The Central Valley Project

When asked what a newcomer should know about California, noted western writer Wallace Stegner answered with four words: static text reading: Water. It's about the water.

Early settlers were attracted to California's mild climate, abundant natural resources, and scenic beauty. The only thing that seemed to be missing was a reliable water supply; the State's arid conditions and unreliable precipitation made it difficult for farmers to grow crops. By the turn of the 20th century, it was evident California not only needed a special system for water storage and delivery, but also for protection from periodic floods.

The Central Valley Project (CVP) was originally conceived as a State project to protect the Central Valley from crippling water shortages and devastating floods. The basic concept and facilities of today's massive project were included in the State Water Project formulated in the 1930's. In the depression era, however, the State was unable to finance the project. Most of the water development envisioned by the State was accomplished by the Federal CVP, beginning with its initial authorization in 1935.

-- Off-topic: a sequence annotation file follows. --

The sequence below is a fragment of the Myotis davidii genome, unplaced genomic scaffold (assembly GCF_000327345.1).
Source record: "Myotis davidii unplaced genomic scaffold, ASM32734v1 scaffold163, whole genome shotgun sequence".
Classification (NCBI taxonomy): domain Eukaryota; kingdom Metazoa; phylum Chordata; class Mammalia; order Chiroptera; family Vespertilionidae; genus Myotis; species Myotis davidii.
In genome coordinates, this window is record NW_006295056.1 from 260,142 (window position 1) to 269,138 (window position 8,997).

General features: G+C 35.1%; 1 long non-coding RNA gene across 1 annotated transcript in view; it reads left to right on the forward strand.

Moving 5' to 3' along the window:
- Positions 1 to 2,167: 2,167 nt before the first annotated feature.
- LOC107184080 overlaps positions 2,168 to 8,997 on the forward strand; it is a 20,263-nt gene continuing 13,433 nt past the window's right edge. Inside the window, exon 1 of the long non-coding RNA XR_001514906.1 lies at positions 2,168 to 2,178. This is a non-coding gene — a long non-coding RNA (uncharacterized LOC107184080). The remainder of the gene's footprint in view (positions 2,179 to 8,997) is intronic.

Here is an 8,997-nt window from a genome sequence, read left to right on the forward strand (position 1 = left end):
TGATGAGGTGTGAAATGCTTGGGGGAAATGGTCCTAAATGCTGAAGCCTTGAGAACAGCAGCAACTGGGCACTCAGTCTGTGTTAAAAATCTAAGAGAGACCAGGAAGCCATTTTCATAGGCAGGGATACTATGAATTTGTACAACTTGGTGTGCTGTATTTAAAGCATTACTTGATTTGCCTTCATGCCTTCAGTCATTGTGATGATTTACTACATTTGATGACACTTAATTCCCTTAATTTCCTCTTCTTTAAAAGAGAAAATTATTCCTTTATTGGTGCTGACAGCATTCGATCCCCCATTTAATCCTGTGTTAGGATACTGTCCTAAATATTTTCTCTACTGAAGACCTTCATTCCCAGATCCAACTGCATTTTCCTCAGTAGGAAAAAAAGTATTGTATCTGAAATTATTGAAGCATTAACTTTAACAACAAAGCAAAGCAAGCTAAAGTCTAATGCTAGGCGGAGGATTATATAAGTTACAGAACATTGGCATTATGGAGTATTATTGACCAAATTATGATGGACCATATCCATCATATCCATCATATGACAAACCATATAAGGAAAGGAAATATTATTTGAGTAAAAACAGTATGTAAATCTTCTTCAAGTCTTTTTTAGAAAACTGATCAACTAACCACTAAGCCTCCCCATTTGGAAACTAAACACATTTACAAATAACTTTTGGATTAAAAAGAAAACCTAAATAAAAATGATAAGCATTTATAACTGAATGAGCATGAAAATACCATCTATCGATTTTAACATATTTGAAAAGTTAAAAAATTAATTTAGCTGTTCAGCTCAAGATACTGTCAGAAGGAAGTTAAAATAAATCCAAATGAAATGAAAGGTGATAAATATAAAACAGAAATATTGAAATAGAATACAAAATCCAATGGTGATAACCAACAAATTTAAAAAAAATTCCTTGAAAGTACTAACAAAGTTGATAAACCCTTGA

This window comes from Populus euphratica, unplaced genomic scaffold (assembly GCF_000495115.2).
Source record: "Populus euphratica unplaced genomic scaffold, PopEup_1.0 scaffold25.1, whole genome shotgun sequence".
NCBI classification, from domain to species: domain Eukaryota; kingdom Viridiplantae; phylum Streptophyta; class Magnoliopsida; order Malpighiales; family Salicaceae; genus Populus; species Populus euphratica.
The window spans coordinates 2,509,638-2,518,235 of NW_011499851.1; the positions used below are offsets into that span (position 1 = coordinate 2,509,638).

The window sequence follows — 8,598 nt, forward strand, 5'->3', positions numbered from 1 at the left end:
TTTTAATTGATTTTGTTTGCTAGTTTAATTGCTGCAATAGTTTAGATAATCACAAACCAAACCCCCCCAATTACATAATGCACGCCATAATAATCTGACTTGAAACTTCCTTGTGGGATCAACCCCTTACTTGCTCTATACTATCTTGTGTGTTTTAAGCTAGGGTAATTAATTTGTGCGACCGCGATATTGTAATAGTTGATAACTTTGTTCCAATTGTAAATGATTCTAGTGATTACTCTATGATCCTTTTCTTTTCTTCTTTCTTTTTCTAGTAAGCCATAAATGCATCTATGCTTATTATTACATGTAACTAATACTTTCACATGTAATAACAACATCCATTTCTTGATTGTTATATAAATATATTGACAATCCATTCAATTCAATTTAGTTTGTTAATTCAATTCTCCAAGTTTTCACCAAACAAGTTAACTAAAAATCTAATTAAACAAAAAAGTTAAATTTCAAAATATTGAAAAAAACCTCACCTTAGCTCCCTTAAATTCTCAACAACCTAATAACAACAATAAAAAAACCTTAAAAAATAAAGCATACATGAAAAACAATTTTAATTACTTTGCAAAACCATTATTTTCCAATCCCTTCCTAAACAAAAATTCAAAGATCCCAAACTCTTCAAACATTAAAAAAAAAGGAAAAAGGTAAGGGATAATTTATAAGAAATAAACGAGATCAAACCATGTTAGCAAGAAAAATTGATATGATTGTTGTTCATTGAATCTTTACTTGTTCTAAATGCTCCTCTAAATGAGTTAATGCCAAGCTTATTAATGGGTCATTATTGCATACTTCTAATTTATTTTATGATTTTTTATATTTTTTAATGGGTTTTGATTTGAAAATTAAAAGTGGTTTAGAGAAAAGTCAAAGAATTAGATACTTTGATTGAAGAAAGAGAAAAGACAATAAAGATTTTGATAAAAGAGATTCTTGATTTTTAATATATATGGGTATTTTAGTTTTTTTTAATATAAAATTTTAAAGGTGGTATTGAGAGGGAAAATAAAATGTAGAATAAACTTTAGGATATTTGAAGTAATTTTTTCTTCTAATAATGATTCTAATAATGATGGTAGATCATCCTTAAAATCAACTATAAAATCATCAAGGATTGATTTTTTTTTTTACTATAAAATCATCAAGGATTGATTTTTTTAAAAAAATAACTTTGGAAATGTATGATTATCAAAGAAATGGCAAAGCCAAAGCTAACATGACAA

Work began in 1937 with the Contra Costa Canal which began delivering water in 1940. The next facility built was Shasta Dam, the keystone of the project. Work on the dam began in 1938, and water storage started even before its completion in 1945. Congress subsequently passed 13 separate measures to authorize the development of other major project facilities over the next 3 decades. The final dam, New Melones, was completed in 1979. More...

Water Supply and Yield Study - March 2008 (pdf - 7.9 MB)

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Last Updated: 10/19/15